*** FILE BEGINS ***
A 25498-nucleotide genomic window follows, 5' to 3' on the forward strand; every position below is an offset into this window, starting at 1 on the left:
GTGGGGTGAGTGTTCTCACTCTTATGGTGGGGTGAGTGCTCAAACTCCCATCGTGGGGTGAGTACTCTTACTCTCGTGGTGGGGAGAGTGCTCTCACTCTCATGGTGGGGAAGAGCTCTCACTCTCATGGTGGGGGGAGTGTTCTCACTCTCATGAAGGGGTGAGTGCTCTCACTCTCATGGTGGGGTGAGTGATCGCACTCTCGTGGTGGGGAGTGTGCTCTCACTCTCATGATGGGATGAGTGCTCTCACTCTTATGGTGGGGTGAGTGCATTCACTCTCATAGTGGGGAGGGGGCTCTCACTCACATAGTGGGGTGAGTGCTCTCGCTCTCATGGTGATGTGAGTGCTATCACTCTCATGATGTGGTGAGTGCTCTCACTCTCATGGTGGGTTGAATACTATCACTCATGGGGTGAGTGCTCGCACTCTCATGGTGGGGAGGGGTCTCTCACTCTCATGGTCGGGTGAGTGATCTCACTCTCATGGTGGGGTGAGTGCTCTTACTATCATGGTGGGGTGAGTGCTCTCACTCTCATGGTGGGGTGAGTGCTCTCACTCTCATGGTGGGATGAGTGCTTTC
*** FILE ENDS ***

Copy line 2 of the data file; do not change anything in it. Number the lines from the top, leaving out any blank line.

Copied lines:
GTGGGGTGAGTGTTCTCACTCTTATGGTGGGGTGAGTGCTCAAACTCCCATCGTGGGGTGAGTACTCTTACTCTCGTGGTGGGGAGAGTGCTCTCACTCTCATGGTGGGGAAGAGCTCTCACTCTCATGGTGGGGGGAGTGTTCTCACTCTCATGAAGGGGTGAGTGCTCTCACTCTCATGGTGGGGTGAGTGATCGCACTCTCGTGGTGGGGAGTGTGCTCTCACTCTCATGATGGGATGAGTGCTCTCACTCTTATGGTGGGGTGAGTGCATTCACTCTCATAGTGGGGAGGGGGCTCTCACTCACATAGTGGGGTGAGTGCTCTCGCTCTCATGGTGATGTGAGTGCTATCACTCTCATGATGTGGTGAGTGCTCTCACTCTCATGGTGGGTTGAATACTATCACTCATGGGGTGAGTGCTCGCACTCTCATGGTGGGGAGGGGTCTCTCACTCTCATGGTCGGGTGAGTGATCTCACTCTCATGGTGGGGTGAGTGCTCTTACTATCATGGTGGGGTGAGTGCTCTCACTCTCATGGTGGGGTGAGTGCTCTCACTCTCATGGTGGGATGAGTGCTTTC